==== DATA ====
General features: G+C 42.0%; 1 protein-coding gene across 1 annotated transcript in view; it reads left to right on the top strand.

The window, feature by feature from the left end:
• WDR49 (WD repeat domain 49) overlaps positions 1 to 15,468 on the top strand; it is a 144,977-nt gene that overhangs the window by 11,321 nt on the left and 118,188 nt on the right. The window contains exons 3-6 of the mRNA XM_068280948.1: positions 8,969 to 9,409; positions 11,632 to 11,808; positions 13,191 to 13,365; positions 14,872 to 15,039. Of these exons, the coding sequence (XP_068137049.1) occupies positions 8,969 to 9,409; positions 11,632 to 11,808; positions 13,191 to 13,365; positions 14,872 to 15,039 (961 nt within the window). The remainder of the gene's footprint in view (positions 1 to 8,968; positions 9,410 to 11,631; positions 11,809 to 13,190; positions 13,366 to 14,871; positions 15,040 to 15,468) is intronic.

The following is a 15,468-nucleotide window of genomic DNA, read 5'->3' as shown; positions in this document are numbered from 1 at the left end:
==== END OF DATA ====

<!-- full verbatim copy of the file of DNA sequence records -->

General features: G+C 42.0%; 1 protein-coding gene across 1 annotated transcript in view; it reads left to right on the top strand.

The window, feature by feature from the left end:
• WDR49 (WD repeat domain 49) overlaps positions 1 to 15,468 on the top strand; it is a 144,977-nt gene that overhangs the window by 11,321 nt on the left and 118,188 nt on the right. The window contains exons 3-6 of the mRNA XM_068280948.1: positions 8,969 to 9,409; positions 11,632 to 11,808; positions 13,191 to 13,365; positions 14,872 to 15,039. Of these exons, the coding sequence (XP_068137049.1) occupies positions 8,969 to 9,409; positions 11,632 to 11,808; positions 13,191 to 13,365; positions 14,872 to 15,039 (961 nt within the window). The remainder of the gene's footprint in view (positions 1 to 8,968; positions 9,410 to 11,631; positions 11,809 to 13,190; positions 13,366 to 14,871; positions 15,040 to 15,468) is intronic.

The following is a 15,468-nucleotide window of genomic DNA, read 5'->3' as shown; positions in this document are numbered from 1 at the left end: